The position detection means can be constructed in accordance with a number of alternative designs which fall into two main classes, namely electro-optical devices and magnetic devices. One electro-optical device of known design can be constructed with at least one group of electroluminescent diodes forming a triangle and associated with an array of elementary electro-optical sensors. An on-board computer processes the detected signals in order to measure a reference direction (or a number of reference directions) related to the pilot's helmet. A solution of this type is described in U.S. patent U.S. Pat. No. 4,193,689. Each elementary sensor is formed of a linear array of photosensitive elements or a so-called CCD strip which is coupled with a slit for determining a plane which passes through the emitting luminescent source. An auxiliary computation makes it possible to localize the different planes, then the triangle formed by the sources and, consecutively, the direction to be located. This technique is transposable to the case under consideration, subject to the modification indicated in FIG. 2 for reducing the weight of the helmet and removing active elements from this latter. The electroluminescent diodes are replaced by patterns known as reticles R1, R2, R3 carried by the helmet 2 and illuminated at a distance from a point source S1 carried by the support element 1. The radiation reflected from the reticles is received at least partially by the sensing device 7 which includes a CCD matrix array of elements disposed along axes X, Y. The semi-reflecting mirror M1 placed behind an optical system O1 ensures separation of the emitting and receiving channels and coaxial alignment. The reticles R1 to R3 can be arranged in accordance with the pattern indicated by way of example nnd can be constructed of retroreflecting material (adhesively bonded elements or paint). The signals SD detected by the CCD matrix array of the sensor on which is formed the image of illuminated reticles are a function of the position of the reticles with respect to the sensor. These signals are processed by the computer 8 which delivers the data relating to the position of the element 1 with respect to the helmet 2. Pre-established data relating to the reference position-location are included in the computer memory for obtaining these conditions of withdrawal of the element 1 with respect to the helmet 2. The computer 8 gives at each instant the errors in position of the support element 1 and converts these error data to control signals SC. These signals are transmitted to the control circuit 5 and this latter delivers the corresponding analog signals required for actuating the six jacks.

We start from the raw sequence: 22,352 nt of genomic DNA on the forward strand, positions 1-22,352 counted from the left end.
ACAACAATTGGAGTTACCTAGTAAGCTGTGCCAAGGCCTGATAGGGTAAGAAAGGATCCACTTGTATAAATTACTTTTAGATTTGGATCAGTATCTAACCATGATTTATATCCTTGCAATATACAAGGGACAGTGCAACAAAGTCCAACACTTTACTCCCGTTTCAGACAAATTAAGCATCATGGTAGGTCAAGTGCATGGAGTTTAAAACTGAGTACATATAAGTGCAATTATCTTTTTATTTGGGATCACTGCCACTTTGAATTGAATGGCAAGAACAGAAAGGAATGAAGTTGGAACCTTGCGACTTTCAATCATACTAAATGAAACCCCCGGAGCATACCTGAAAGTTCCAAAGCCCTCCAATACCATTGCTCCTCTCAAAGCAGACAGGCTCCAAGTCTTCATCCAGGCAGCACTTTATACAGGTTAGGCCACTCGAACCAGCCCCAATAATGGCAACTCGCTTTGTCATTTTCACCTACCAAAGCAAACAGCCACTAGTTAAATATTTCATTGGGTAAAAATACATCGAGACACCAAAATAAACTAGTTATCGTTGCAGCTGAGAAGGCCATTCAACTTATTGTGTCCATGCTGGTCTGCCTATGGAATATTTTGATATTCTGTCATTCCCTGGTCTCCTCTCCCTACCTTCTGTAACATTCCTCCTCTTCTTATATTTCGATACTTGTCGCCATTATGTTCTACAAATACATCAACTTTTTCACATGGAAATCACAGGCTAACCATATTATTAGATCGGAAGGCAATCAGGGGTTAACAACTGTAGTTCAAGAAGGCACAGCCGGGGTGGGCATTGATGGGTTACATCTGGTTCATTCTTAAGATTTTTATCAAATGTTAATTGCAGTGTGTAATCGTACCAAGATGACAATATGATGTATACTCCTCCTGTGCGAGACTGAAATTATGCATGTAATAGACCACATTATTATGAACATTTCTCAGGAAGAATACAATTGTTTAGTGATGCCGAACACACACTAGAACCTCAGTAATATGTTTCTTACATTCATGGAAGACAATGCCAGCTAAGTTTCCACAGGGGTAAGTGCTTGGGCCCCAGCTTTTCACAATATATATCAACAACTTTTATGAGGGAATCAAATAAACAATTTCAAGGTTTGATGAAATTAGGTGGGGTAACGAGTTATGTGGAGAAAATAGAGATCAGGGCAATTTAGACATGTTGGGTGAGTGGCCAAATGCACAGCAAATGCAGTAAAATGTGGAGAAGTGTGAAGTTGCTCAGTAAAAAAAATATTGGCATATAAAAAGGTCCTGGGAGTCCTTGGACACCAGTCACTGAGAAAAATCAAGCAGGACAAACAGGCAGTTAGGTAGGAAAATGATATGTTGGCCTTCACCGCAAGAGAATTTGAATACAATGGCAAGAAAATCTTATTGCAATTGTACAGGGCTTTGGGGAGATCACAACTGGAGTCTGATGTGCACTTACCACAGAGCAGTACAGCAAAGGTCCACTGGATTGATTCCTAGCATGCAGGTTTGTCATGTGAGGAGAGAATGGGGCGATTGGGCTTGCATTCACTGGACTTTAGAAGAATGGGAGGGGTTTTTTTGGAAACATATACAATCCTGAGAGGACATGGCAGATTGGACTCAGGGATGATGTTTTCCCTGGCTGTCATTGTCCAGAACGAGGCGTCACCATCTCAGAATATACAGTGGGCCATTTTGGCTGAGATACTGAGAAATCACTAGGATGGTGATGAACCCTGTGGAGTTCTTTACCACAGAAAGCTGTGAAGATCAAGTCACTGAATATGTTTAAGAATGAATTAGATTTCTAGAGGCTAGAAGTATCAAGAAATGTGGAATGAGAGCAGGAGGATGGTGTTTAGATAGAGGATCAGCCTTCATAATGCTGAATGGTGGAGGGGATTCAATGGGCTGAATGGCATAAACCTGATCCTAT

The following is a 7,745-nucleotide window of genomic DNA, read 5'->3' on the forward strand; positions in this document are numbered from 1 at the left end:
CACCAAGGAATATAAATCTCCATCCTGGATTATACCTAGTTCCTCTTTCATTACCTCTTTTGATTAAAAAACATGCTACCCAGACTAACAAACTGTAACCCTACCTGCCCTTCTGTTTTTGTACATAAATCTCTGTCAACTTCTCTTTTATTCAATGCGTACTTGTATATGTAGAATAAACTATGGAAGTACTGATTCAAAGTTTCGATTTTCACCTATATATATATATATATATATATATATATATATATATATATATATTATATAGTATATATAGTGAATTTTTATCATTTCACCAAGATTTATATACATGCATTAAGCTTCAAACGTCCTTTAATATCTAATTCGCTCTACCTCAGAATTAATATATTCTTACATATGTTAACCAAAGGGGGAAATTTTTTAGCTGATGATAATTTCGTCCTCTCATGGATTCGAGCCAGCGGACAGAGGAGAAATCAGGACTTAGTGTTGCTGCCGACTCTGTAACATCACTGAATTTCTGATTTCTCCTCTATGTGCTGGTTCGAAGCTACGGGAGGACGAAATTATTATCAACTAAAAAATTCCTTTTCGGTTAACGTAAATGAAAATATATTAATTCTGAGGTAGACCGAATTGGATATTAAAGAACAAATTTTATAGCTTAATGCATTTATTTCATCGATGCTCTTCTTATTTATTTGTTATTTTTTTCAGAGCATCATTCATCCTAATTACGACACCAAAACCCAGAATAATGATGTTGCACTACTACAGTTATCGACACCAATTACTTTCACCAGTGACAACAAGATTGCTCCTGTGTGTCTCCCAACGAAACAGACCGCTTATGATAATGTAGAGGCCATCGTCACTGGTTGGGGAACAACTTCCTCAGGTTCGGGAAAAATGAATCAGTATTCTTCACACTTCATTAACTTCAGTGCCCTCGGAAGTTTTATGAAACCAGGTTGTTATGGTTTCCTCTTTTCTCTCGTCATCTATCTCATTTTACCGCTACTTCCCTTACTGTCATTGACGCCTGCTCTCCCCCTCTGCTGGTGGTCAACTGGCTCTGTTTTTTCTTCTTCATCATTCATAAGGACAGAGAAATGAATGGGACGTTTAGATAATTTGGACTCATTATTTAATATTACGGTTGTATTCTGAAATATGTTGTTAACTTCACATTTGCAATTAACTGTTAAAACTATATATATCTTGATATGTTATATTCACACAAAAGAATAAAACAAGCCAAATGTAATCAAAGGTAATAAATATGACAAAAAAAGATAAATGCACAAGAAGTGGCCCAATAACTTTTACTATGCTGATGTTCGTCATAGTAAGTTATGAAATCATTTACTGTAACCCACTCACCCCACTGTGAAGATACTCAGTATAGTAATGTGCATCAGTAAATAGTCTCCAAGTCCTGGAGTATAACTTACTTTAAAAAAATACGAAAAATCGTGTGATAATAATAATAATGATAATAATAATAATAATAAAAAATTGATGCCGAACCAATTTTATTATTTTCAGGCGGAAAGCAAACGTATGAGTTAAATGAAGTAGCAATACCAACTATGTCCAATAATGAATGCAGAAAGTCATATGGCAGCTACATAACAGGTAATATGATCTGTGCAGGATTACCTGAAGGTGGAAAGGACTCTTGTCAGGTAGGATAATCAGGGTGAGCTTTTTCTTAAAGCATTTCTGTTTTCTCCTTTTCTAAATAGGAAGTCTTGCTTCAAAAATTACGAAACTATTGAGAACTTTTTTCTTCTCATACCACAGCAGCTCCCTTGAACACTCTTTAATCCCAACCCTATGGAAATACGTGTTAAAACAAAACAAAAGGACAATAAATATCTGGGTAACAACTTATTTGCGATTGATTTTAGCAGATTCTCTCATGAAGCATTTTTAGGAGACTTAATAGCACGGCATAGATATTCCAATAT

The proposed solution as applied to a helmet visor offers many advantages which are listed below:
the device does not add any weight or represent any additional inconvenience for the pilot;
it is capable of supporting the large optical systems required for producing large-field displays with high resolution and in color if necessary, as well as the associated electronic devices and integrated display screens;
the direction sighted by the pilot is automatically known with precision;
complementary equipment which is not customarily employed in helmets or head-mounted systems may be added, one example of such equipment being a laser protection system.
The means for locating the support element 1 with respect to the helmet 2 can consist of a plurality of assemblies 6-7, for example by doubling this equipment on each side of the plane of symmetry of the helmet. The helmet thus carries laterally on the right and on the left a group of three reticles designated on one side by the reference 6A and on the other side by the reference 6B. In substantially oppositely-facing relation, the support element 1 will comprise a first sensor 7A on one side and a second sensor 7B on the other side.